Dengue Vaccination Pre-Testing Reaffirmed

Dengvaxia dengue vaccine should only be administered to individuals who have previously been confirmed to have had a specific type of dengue infection

scientists testing with microscopes

Prior to receiving the Dengvaxia dengue vaccine, health officials continue to recommend individual testing to determine if each person has had a previous dengue virus infection.

“Dengvaxia vaccination is only appropriate for those who have had a previous, specific type of dengue infection may be counterintuitive," said the World Health Organization (WHO).

There are 4 distinct, but closely related, serotypes of the virus that cause dengue; DEN-1, DEN-2, DEN-3, and DEN-4. Recovery from infection by one dengue virus provides lifelong immunity against that particular serotype.

This WHO recommendation was published in a position paper on September 7, 2018.

The new WHO position paper replaces its 1st publication regarding Dengvaxia, the first dengue vaccine approved for use in 2016.

This is an important recommendation since dengue virus outbreaks continue to be reported worldwide. Approximately 50 million new dengue infections are estimated to occur annually, in more than 100 endemic countries, says the WHO.

Recently, countries such as Thailand and France’s Reunion Island have reported significant dengue outbreaks.

Dengue is a mosquito-borne viral disease that has rapidly spread in all regions of WHO in recent years. Dengue virus is transmitted by female mosquitoes mainly of the species Aedes aegypti and, to a lesser extent, Ae. albopictus, which also transmits chikungunya, yellow fever, and Zika viruses.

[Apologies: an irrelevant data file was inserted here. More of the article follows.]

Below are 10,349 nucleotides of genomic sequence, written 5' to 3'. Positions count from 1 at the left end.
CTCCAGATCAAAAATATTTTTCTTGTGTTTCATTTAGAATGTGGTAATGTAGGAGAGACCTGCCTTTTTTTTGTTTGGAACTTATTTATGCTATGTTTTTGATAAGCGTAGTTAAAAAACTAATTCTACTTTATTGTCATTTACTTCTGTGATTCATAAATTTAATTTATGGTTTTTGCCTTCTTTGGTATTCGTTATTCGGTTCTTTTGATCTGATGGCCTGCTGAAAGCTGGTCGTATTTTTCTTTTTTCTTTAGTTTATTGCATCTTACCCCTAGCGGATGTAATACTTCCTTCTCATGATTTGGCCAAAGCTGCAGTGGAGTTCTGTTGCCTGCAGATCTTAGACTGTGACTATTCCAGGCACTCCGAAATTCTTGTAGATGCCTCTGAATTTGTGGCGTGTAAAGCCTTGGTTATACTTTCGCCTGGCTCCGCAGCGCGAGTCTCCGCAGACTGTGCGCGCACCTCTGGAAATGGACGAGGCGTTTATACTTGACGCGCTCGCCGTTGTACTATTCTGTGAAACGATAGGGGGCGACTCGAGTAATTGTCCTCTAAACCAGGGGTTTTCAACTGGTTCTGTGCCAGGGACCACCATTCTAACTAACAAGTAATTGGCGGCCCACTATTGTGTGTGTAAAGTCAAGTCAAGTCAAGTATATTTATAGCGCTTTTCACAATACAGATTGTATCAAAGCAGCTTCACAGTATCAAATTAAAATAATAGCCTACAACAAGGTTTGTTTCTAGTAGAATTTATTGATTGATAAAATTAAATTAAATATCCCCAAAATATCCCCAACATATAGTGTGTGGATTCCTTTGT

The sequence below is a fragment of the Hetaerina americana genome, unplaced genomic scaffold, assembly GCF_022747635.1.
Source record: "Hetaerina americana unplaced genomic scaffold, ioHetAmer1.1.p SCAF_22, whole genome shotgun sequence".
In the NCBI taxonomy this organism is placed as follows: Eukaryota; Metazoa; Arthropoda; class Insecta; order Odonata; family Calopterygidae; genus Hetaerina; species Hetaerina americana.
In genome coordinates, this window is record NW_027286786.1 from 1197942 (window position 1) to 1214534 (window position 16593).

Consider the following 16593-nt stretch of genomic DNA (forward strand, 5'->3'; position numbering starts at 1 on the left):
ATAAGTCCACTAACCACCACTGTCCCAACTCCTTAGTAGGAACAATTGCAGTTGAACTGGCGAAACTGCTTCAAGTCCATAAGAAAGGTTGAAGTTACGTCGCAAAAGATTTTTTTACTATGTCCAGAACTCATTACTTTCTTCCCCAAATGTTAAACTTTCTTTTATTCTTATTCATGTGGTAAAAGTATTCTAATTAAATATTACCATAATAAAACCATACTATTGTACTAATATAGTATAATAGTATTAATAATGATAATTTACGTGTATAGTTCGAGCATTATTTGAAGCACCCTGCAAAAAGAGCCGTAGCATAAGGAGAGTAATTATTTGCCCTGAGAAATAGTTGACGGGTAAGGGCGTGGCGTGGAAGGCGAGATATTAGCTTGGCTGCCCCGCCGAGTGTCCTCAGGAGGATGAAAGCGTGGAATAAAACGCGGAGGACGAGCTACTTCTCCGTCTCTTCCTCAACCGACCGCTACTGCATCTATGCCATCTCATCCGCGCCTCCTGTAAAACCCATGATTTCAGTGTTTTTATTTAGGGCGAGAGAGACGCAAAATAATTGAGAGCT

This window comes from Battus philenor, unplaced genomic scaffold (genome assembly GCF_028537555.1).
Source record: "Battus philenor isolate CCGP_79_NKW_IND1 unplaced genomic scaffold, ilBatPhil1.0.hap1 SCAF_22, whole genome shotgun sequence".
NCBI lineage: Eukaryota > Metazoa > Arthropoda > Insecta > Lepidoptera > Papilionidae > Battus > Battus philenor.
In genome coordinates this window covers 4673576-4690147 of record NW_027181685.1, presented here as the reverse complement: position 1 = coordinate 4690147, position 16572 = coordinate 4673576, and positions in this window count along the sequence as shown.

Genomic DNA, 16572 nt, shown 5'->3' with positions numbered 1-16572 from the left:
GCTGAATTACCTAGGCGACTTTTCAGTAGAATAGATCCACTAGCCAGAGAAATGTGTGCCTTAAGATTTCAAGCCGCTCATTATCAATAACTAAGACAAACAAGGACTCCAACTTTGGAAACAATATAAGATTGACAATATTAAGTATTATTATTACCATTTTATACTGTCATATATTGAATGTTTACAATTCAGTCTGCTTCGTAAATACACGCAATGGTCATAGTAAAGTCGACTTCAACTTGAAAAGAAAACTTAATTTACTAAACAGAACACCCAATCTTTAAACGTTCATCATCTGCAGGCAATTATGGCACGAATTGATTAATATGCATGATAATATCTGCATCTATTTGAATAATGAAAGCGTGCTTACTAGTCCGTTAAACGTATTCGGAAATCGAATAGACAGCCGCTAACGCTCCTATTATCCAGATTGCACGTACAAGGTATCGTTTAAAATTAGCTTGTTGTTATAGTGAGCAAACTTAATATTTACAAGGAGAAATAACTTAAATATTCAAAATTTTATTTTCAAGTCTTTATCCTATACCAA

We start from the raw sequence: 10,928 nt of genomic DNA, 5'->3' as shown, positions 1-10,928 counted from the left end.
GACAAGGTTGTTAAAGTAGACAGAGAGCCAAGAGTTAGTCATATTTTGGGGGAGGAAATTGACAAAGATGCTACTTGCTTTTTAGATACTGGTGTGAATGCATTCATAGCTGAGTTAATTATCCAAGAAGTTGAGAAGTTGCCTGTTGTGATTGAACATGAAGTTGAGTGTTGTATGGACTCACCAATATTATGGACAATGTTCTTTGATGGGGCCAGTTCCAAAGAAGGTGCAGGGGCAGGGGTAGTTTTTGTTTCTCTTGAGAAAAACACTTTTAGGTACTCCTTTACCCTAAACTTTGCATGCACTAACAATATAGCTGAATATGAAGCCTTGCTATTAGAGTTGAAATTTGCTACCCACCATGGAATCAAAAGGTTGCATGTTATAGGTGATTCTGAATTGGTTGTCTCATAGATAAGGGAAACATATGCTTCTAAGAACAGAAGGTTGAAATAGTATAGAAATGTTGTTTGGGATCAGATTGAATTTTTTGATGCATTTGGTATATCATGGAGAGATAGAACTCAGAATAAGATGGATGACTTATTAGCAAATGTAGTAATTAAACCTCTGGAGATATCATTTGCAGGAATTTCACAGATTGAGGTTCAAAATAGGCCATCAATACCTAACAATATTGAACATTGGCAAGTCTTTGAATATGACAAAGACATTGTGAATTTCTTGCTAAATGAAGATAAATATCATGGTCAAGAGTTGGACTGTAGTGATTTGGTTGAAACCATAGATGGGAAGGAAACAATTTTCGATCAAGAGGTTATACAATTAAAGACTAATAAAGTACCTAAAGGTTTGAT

Dengue is found in tropical and sub-tropical climates worldwide, mostly in urban and semi-urban areas.

In late 2015 and early 2016, the first dengue vaccine, Dengvaxia (CYD-TDV) by Sanofi Pasteur, was registered in several countries for use in individuals 9-45 years of age, living in endemic areas.

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But, during April 2018, the World Health Organisation (WHO) Strategic Advisory Group of Experts (SAGE) on Immunization said the Dengvaxia vaccine should be managed much more carefully.

SAGE said that it would be unsafe to give the Sanofi vaccine to people who had not previously been infected with dengue.

This SAGE recommendation is based upon a 2018 study, published in the journal Science, found there are 4 species of dengue virus, and infection with 1 of the species does not provide protection from another.   

The antibodies from the first infection may cause the second infection to be more serious. Which means, the antibodies actually backfire, causing harm to the patient.

Currently, there is another dengue vaccine candidate in Phase 3 clinical trials, Takeda’s TAK-003.

Vaccines for international travelers are available at certified pharmacies in the USA.

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Vaccines, like any medicine, can have side effects. You are encouraged to report negative side effects of vaccines to the FDA or CDC.